Keep an eye on the setter for several hints. The setter’s options for the set may be limited if the pass is made at a specific angle or position. To determine where the setter intends to place the ball, you can also look at how the setter is looking or how his or her shoulders are positioned.

After the set, keep an eye on the ball to plan your block. After the set, if the ball is far from the net, the hitter will likely be unable to hit straight down and will need more time to position himself. To block the shot, you’ll need to slightly delay your jump and reach up high. You should obtain the most penetration on your block attempt if the set is close to the net. You will need to jump for the block faster if the set is very low because they will hit the ball more quickly.

Communicating with teammates

To facilitate blocking communication, most teams will name one member as the blocking captain (often the middle blocker). They will work with the other blockers to plan the most effective blocking approach.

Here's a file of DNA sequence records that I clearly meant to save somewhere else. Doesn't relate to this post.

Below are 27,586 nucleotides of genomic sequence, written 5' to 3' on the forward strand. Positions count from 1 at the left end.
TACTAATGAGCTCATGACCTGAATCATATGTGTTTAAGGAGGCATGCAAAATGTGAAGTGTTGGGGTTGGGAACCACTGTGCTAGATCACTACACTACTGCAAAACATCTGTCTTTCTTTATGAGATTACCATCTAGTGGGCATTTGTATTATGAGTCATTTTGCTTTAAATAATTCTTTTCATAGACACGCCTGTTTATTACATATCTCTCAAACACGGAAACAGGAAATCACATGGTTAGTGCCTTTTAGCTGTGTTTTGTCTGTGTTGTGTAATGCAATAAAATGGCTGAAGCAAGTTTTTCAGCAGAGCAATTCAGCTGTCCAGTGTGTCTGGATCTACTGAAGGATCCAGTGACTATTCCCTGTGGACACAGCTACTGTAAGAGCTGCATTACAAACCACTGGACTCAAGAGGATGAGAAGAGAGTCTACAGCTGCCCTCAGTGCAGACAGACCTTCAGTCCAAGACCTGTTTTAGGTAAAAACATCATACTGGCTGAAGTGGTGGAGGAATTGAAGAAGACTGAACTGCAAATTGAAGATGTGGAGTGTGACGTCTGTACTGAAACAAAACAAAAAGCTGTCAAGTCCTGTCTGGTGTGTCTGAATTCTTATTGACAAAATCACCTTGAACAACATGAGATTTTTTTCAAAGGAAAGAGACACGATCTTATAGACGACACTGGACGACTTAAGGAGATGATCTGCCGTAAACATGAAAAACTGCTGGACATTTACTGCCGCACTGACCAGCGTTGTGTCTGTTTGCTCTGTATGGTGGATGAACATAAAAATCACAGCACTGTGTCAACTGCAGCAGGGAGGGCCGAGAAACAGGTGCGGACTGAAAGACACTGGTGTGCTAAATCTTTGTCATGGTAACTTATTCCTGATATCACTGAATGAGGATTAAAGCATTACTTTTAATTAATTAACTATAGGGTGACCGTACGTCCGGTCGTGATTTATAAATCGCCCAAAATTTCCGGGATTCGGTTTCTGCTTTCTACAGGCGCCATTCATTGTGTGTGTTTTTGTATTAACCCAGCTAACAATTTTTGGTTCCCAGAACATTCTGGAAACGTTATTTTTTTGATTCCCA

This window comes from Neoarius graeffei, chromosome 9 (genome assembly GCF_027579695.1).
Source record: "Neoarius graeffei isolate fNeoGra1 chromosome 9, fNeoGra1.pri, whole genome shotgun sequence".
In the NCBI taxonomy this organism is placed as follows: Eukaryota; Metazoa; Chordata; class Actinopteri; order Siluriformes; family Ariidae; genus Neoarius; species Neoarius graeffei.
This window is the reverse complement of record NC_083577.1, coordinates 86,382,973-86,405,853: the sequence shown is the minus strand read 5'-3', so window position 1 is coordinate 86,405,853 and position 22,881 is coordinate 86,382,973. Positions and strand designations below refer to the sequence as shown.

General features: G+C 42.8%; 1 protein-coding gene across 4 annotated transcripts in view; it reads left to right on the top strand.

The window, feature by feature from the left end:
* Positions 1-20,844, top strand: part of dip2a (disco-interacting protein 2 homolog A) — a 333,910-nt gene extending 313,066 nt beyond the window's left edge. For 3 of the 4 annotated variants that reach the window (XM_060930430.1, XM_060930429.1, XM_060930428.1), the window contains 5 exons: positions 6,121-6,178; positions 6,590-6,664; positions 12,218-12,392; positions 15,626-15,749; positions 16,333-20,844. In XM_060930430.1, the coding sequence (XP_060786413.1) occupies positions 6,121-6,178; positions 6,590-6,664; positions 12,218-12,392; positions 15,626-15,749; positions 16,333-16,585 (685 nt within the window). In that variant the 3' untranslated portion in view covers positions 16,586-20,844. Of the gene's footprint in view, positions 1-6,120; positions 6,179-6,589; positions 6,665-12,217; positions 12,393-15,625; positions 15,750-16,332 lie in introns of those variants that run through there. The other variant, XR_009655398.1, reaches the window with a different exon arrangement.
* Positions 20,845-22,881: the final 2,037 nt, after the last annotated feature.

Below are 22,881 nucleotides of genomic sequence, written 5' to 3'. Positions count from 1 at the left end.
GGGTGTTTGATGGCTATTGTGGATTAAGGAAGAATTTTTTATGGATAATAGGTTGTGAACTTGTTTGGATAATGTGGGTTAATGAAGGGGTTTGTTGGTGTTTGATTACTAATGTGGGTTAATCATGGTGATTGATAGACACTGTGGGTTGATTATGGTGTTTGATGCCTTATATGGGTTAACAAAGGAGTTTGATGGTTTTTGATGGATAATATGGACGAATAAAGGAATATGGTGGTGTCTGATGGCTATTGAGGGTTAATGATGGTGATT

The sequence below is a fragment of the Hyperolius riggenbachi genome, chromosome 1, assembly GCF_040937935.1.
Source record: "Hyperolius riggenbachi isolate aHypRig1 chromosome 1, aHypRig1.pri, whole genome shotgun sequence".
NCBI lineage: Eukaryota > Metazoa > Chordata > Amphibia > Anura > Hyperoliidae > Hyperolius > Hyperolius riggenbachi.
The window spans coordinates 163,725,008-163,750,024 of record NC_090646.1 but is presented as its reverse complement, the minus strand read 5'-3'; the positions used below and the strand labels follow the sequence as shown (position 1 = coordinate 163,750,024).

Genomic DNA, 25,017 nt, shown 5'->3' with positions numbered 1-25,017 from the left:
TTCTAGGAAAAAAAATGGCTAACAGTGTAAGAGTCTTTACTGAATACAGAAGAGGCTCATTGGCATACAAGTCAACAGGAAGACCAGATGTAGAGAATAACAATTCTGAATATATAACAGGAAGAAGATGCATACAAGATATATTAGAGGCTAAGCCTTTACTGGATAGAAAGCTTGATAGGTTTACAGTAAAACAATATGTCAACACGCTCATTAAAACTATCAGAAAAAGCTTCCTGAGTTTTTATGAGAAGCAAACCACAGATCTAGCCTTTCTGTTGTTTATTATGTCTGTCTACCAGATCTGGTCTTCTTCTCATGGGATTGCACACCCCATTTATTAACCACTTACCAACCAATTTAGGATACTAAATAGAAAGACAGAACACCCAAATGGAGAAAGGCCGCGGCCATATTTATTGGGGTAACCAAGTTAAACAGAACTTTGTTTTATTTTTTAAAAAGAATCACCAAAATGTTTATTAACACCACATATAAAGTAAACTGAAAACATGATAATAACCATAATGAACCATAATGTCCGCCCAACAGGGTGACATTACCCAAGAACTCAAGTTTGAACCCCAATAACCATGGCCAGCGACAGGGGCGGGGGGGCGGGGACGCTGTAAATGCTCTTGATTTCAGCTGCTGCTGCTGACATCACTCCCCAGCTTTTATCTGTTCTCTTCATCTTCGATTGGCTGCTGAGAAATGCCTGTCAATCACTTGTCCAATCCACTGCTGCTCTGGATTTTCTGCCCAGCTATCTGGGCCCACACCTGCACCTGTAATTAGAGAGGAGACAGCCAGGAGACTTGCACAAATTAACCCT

Watching the hitters and the setter is crucial since they are the ones to whom your defense will need to respond while attempting to block.

Before the serve, the blockers can support your team’s defense by calling out the location of the setter and the names of the hitters.

Proper footwork: master the block

Master the Art of Blocking in Volleyball With these Tips

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To make the block, you must move swiftly on your feet to position your body in front of the hitter’s hitting shoulder. The sidestep and the crossover step are two footwork patterns that can be used to rapidly go into the right posture.

When the hitter is within three to five feet (0.91 to 1.5 meter) of you, you should sidestep. move forward with the foot closest to the hitter, then move backward with the opposite foot until your feet are once more shoulder-width apart. As you sidestep, keep your hips and shoulders parallel to the net. Use the crossover step instead of taking more than two steps to get to the hitter.

Jumping up straight